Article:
But its origins were much different. The founder of Din Tai Fung's original Taipei location, Yang Bingyi, started as a meek caterer in 1972. He ran the first branch in Taipei and could often be spotted waiting tables himself. Its booming domestic popularity helped it make inroads internationally. According to the bio, Din Tai Fung’s second generation boss, Jihua Yang, collaborated with a Japanese company to “develop a modern computer-controlled dumpling steamer and in 2000 … It was with his efforts that Din Tai Fung could develop quickly and stably.” As its New York and Los Angeles locations drew throngs of customers— helping it snag a spot on The New York Times’ “Top Ten Restaurants in the World”— Yang and his associates began to develop the Din Tai Fung brand in China. After opening three successful branches in Shanghai, it made its first appearance in Beijing in Dongzhimen in 2004. Since then, other locations have sprouted at Shin Kong Place, Xindong Lu, Fang Cao Di, and in Haidian’s Dangdai Shangcheng.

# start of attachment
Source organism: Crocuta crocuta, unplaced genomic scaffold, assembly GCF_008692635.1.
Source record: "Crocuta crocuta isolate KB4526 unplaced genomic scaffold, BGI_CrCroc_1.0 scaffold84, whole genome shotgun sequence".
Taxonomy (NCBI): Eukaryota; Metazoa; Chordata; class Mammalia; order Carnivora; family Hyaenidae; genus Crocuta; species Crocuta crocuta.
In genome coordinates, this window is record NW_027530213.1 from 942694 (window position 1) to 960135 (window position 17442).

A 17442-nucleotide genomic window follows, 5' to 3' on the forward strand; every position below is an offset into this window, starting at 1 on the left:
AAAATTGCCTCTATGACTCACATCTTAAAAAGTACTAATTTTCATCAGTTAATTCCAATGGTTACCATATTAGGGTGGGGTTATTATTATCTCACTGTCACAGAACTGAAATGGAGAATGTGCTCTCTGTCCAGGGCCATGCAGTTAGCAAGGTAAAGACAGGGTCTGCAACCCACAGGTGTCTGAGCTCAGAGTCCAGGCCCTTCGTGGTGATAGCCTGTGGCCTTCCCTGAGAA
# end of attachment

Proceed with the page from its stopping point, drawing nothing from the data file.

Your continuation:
Outstanding: Brasserie Flo
Surprisingly affordable upscale French fare and friendly service have helped Brasserie Flo draw droves of devotees in Beijing. One of TBJ’s reviewers noted that its business lunch is a particularly amazing value. Among that eclectic array of options is Flo’s onion soup, steak au poivre and imported French oysters. These elements have helped Flo build a strong, longstanding reputation as one of Beijing’s top European eateries since it open here in 1999. The Beijing branch’s current head chef, Stéphane Laurens hails from the French city of Alibi, and worked at two Michelin-starred restaurants. And although Flo now has an esteemed decade-and-a-half history in Beijing, that period is only a short chapter in the restaurant’s long linage.